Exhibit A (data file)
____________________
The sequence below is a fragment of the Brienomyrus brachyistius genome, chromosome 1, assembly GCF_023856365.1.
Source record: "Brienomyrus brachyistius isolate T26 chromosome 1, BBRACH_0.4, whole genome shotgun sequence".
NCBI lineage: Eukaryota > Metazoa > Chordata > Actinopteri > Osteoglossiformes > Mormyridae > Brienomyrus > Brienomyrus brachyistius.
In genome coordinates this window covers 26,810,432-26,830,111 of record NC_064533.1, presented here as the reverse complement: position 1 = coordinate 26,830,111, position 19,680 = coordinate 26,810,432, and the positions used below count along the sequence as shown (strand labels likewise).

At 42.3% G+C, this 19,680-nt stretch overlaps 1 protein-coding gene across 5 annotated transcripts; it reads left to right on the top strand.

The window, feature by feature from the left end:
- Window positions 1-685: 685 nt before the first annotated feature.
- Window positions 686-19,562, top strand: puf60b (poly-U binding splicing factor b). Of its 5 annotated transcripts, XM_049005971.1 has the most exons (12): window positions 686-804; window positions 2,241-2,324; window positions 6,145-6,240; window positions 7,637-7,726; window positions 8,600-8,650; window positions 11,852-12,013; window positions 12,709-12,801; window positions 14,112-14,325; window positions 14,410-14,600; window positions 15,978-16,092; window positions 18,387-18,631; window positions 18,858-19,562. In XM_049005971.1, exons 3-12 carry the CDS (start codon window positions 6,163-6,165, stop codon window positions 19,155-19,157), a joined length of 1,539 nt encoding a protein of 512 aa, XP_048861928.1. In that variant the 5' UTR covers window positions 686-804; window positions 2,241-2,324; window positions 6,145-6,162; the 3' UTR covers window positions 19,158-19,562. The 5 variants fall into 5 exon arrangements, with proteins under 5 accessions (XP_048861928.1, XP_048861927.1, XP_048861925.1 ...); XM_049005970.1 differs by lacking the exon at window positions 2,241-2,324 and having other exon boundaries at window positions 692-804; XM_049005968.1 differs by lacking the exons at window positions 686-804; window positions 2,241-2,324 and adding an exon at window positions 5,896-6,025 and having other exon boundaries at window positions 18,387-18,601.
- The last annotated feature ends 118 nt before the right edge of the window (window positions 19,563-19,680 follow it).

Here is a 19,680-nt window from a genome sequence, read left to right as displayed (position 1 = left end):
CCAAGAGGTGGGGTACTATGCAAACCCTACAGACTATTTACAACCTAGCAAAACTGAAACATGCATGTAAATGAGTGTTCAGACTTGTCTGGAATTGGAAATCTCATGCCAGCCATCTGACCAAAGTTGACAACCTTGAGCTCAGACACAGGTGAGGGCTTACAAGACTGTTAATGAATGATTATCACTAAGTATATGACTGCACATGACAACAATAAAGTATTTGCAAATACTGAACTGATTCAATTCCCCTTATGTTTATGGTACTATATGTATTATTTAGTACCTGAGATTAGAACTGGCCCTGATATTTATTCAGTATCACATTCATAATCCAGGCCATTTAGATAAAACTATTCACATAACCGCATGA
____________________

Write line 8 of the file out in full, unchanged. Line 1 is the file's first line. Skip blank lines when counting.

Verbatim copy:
- Window positions 686-19,562, top strand: puf60b (poly-U binding splicing factor b). Of its 5 annotated transcripts, XM_049005971.1 has the most exons (12): window positions 686-804; window positions 2,241-2,324; window positions 6,145-6,240; window positions 7,637-7,726; window positions 8,600-8,650; window positions 11,852-12,013; window positions 12,709-12,801; window positions 14,112-14,325; window positions 14,410-14,600; window positions 15,978-16,092; window positions 18,387-18,631; window positions 18,858-19,562. In XM_049005971.1, exons 3-12 carry the CDS (start codon window positions 6,163-6,165, stop codon window positions 19,155-19,157), a joined length of 1,539 nt encoding a protein of 512 aa, XP_048861928.1. In that variant the 5' UTR covers window positions 686-804; window positions 2,241-2,324; window positions 6,145-6,162; the 3' UTR covers window positions 19,158-19,562. The 5 variants fall into 5 exon arrangements, with proteins under 5 accessions (XP_048861928.1, XP_048861927.1, XP_048861925.1 ...); XM_049005970.1 differs by lacking the exon at window positions 2,241-2,324 and having other exon boundaries at window positions 692-804; XM_049005968.1 differs by lacking the exons at window positions 686-804; window positions 2,241-2,324 and adding an exon at window positions 5,896-6,025 and having other exon boundaries at window positions 18,387-18,601.